Someone who is highly skilled at research and discovery — particularly when it comes to “material science” — has opened up a very neat new fused glass shop for him to create new glass art work in, and it is just down the road from me. He took various classes from me over the past few years and is very investigatory about techniques and designs. He can make sure bubbles occur or do not, based on his careful records and use of specific glass. Look at the top of this posting to see just one of the new samples of his work, which I think are sharp with style.
Recently, Ed and I had a grand time stepping over to his house for wine, cheese and review of his new layout and many pieces of work. I plan to write much more about his new adventures, as things progress, and I know they will. Once someone gets the bug to blast the fires, simmer, and shape fused glass it is hard to step back away. So stay tune to comments and additions to this blog story.
For this of you not familiar with fusing glass, it might surprise you to learn that you has to program a controller at the front of the kiln to set up various phases of firing that specify how fast the temperature should rise, to what temperate and how long it should stay there — to achieve a special effect.
The ramp rates are different for a full fuse, a tack fuse or a slump. One usually runs back and forth to the kiln to see if it is behaving like it should. After he set up his new shop, this glass fuser cleverly positioned a camera right in front of the controller on the kiln, so while he is somewhere else in the house or even away from home, he can monitor the temp to make sure the controller for the kiln is behaving as programmed by him. He must be very bright because he can remember if the ramp rate or temperature is off track for that particular piece, as he views the display on his computer, wherever he happens to be.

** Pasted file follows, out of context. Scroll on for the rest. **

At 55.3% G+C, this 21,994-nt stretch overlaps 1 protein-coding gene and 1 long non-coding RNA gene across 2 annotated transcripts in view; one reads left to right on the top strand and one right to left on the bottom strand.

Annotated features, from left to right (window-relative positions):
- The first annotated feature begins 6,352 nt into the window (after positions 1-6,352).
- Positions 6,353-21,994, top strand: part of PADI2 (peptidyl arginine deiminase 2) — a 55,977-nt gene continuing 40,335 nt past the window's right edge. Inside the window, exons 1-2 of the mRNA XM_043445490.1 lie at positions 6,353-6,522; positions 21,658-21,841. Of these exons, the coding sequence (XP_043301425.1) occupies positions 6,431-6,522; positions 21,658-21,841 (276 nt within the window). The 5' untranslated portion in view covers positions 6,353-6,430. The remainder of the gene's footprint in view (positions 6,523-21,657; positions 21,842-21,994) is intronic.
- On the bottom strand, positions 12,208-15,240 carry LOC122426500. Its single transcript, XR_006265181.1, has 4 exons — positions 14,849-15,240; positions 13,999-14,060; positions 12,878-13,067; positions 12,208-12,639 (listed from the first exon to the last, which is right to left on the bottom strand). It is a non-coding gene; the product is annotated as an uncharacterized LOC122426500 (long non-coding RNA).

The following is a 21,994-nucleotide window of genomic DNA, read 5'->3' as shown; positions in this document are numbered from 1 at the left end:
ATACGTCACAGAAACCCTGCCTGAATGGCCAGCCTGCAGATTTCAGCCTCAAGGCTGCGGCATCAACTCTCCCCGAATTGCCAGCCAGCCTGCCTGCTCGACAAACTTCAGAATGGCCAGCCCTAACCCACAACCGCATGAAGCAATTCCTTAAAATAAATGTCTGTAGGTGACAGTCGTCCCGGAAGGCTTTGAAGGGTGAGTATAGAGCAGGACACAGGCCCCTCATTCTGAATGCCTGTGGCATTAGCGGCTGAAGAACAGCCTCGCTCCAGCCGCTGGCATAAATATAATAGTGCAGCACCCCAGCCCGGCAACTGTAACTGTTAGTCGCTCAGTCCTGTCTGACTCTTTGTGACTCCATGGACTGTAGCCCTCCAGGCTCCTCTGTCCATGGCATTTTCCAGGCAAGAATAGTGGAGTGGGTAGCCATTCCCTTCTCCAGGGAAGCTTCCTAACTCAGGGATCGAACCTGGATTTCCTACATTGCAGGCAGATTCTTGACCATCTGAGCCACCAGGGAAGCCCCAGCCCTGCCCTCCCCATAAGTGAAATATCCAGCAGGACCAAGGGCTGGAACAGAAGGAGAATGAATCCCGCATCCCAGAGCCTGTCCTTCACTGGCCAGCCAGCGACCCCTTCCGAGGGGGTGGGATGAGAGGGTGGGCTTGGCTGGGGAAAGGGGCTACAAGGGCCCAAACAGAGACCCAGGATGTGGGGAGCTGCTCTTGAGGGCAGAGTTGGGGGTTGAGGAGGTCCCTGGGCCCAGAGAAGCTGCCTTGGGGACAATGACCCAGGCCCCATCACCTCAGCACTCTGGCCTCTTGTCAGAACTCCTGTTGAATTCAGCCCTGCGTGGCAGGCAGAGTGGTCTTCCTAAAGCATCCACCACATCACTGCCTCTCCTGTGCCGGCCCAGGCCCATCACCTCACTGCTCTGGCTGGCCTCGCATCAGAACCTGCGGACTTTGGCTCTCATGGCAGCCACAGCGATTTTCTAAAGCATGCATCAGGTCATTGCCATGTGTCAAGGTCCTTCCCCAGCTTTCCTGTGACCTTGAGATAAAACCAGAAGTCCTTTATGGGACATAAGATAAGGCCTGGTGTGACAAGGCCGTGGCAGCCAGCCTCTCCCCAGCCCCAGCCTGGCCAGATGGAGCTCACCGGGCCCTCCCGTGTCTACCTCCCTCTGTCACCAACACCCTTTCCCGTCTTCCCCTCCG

The remote monitoring also has audio and is something he can check on his phone as well. He also is quite conscientious about safety: the studio has remote temperature, smoke, and carbon monoxide sensors that will also let him know on his phone if something starts going awry.
I imagine you are curious. So what’s his name? Gary. A few of you that know me, might also know him. Gary happens to be a SAS software manager who works in Business Intelligence software, which I showcased for SAS in their very first international web with video marketing message, some years back. So we have a few things in common.